Most business professionals I know will go to great lengths to take a neutral position on internal business conflicts, on the assumption that all conflict is bad for the company as well as their political future.
Of course, any highly emotional and unmanaged conflict can certainly lead to chaos and a dysfunctional organization. Your challenge as a leader is to encourage and reward healthy conflicts, while managing them to productive and innovative results.
To get you started on the right foot, here are the key principles that I see most often working:
1. Make the resolution a part of a larger process.
Before you get too deep into an issue, make sure all parties understand the total process. If people anticipate that a decision will be made arbitrarily, or is totally outside their control, they will not be creative or willing to compromise. Make sure the process is respectful of their needs as well as yours.
For example, in a conflict over the right branding logo, it may help to understand who and how the ultimate decision will be made, including key elements driving the decision, such as targeted customers and competition. Don't let it be just a conflict over graphic design.
2. Evaluate conflict win-lose versus win-win potential.
Most business issues have some negative implications, as well as positive. It's up to you as a leader to understand and be able to explain all sides of an issue. Unfortunately, some team members may see all differences as win-lose battles, which makes conflict resolution painful and emotional.
3. Show openness to exploration and creativity.
By demonstrating that you have not locked in a specific solution, and are willing to explore alternatives, you avoid the tendency for an opponent to take a hard position and not listen to your perspective. The more alternatives that you communicate, the more likely you are to find a win-win one.
4. Always postulate or support a win-win solution.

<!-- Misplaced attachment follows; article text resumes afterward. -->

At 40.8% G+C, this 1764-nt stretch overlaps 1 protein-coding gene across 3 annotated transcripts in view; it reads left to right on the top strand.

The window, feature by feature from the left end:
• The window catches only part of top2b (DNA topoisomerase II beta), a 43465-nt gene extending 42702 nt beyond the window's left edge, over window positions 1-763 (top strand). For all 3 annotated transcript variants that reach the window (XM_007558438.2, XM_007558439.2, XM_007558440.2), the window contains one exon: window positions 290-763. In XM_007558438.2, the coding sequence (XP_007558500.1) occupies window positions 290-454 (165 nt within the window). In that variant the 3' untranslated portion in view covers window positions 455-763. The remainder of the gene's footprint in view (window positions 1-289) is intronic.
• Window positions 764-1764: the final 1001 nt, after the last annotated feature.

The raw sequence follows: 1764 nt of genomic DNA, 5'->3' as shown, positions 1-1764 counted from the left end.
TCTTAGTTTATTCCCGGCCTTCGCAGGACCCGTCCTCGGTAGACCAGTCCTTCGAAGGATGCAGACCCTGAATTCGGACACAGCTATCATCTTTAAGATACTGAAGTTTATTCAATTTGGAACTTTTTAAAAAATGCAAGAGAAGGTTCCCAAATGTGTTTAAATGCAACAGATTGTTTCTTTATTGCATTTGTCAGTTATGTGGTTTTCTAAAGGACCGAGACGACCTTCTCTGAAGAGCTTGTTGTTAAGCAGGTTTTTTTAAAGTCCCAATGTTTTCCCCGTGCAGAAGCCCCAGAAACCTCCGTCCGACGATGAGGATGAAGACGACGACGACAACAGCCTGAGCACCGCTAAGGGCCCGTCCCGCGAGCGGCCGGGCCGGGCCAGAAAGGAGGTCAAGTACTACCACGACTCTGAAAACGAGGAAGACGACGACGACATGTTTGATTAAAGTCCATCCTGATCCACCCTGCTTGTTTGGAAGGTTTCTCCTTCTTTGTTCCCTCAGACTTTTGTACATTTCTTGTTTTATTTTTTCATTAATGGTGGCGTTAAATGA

The most effective leaders look for win-win alternatives, where both sides benefit. These allow change and innovation, without the destructive impact that keeps good people from wanting to engage. I find that most differences in perspective between smart people can be turned into wins for both.
5. Don't make the conflict a personal issue.
When differences become personal, the problem can quickly get lost in the human urge to win, and becomes unmanageable. Keep the conflict separate from the person, and don't make them part of the problem. The best way to do this is talk about an issue in the abstract, rather than naming real people.
If you have employees who clearly don't like each other, and insist on making every issue personal, it's time to have individual discussions to resolve that issue, before it become toxic for the whole organization. Don't hesitate to make personnel changes as required.
6. Work to collaborate rather than be a lone wolf.
Rather than take a hard stand alone, you will more often win if you approach conflicts as mutually shared problems to be solved as a team. Working together invokes relationships which can incrementally strengthen your position, and lead to more creative and satisfying solutions.
7. Demonstrate active listening in a neutral location.
Discussing tough issues in person is always better than sending text messages or emails. When face-to-face, you can better demonstrate active listening through body language and playing back what you have heard. In all cases, choose a neutral location which eliminates distractions and biases.
In every conflict, it is important as a leader to engage early, rather than ignore the problem. The longer a conflict is active, the more likely that positions will harden, and emotions will make resolution more painful than productive.
After-the-fact communication and documentation are also important, with a clearly defined resolution, follow-on action plan, and metrics to assess progress.
I believe that teams and leaders that actively encourage some conflict, and manage it with the principles highlighted here, make better and more timely decisions, as well as improving their satisfaction with their roles and their company. In these difficult times, it is even more important to be part of a mature and high-functioning team.